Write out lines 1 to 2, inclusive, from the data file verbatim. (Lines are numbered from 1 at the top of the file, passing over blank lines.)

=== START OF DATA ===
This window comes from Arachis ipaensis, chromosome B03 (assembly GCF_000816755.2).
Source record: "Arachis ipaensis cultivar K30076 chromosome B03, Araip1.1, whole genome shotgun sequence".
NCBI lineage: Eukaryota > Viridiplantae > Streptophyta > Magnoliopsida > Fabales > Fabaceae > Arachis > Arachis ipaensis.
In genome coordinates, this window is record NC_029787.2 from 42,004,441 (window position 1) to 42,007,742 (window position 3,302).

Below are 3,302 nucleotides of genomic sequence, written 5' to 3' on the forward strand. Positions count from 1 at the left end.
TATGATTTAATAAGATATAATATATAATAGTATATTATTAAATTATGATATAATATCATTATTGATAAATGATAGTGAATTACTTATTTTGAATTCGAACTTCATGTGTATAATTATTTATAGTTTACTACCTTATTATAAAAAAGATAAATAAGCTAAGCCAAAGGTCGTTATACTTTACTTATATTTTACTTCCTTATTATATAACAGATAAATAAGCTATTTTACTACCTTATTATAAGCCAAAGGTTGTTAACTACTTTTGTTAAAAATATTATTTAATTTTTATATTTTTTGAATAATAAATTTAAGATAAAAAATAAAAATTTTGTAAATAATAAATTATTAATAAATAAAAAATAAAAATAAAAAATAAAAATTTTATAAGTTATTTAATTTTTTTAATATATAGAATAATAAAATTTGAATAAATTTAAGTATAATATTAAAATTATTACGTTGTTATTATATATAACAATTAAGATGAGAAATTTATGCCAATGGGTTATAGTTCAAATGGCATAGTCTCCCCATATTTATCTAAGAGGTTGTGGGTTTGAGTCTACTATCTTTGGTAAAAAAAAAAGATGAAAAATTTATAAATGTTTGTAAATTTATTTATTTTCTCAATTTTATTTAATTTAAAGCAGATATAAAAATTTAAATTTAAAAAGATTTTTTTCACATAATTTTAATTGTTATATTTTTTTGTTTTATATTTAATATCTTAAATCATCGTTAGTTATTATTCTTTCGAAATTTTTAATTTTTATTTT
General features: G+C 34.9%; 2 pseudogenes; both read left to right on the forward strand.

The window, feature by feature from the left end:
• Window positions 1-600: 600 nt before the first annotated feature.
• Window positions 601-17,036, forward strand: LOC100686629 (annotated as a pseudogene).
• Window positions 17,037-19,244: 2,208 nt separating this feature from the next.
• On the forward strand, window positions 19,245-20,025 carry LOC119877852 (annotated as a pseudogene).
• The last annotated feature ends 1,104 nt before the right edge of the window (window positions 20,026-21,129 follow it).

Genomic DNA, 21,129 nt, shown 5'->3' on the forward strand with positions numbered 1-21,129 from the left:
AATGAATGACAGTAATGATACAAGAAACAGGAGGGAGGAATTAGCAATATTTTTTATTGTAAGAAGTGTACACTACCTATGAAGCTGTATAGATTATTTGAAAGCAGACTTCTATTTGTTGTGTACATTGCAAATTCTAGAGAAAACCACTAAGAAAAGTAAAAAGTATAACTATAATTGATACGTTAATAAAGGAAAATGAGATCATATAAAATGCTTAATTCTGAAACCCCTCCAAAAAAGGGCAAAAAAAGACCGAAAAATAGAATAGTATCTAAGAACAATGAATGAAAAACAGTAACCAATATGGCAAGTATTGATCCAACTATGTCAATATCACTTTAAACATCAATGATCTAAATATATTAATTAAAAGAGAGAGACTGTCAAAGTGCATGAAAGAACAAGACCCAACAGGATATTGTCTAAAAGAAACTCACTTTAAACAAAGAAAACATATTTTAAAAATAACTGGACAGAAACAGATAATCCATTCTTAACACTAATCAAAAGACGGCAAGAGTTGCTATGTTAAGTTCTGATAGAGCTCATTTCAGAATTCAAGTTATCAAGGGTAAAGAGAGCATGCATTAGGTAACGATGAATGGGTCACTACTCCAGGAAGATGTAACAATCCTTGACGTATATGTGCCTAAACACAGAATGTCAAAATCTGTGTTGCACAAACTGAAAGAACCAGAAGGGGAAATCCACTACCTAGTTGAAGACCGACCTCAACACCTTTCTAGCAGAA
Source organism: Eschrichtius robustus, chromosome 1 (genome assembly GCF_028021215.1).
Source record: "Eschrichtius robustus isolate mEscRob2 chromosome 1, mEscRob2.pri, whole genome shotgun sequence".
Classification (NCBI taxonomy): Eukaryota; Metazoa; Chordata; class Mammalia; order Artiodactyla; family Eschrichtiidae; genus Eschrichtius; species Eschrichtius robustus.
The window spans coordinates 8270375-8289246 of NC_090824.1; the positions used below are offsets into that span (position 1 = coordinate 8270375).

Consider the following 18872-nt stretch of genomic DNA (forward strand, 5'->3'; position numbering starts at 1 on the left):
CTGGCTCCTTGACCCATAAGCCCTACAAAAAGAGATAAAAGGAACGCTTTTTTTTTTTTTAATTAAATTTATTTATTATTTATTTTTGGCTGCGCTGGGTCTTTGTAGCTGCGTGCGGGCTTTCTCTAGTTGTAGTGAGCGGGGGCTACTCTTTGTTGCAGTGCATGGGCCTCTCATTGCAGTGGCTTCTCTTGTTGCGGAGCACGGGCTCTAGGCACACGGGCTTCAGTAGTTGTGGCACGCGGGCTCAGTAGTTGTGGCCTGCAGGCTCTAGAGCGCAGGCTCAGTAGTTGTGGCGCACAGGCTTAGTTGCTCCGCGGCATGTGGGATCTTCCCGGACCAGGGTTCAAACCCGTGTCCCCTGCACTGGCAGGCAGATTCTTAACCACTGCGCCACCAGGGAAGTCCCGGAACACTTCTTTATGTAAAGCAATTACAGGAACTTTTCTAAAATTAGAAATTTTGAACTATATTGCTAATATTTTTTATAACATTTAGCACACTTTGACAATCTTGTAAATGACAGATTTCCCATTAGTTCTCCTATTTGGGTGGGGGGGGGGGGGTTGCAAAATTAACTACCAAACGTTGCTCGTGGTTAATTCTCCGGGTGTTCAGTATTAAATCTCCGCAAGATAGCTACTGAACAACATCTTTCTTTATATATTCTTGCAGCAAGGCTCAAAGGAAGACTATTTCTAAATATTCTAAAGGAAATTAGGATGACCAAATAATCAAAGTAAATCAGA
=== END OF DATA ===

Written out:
This window comes from Arachis ipaensis, chromosome B03 (assembly GCF_000816755.2).
Source record: "Arachis ipaensis cultivar K30076 chromosome B03, Araip1.1, whole genome shotgun sequence".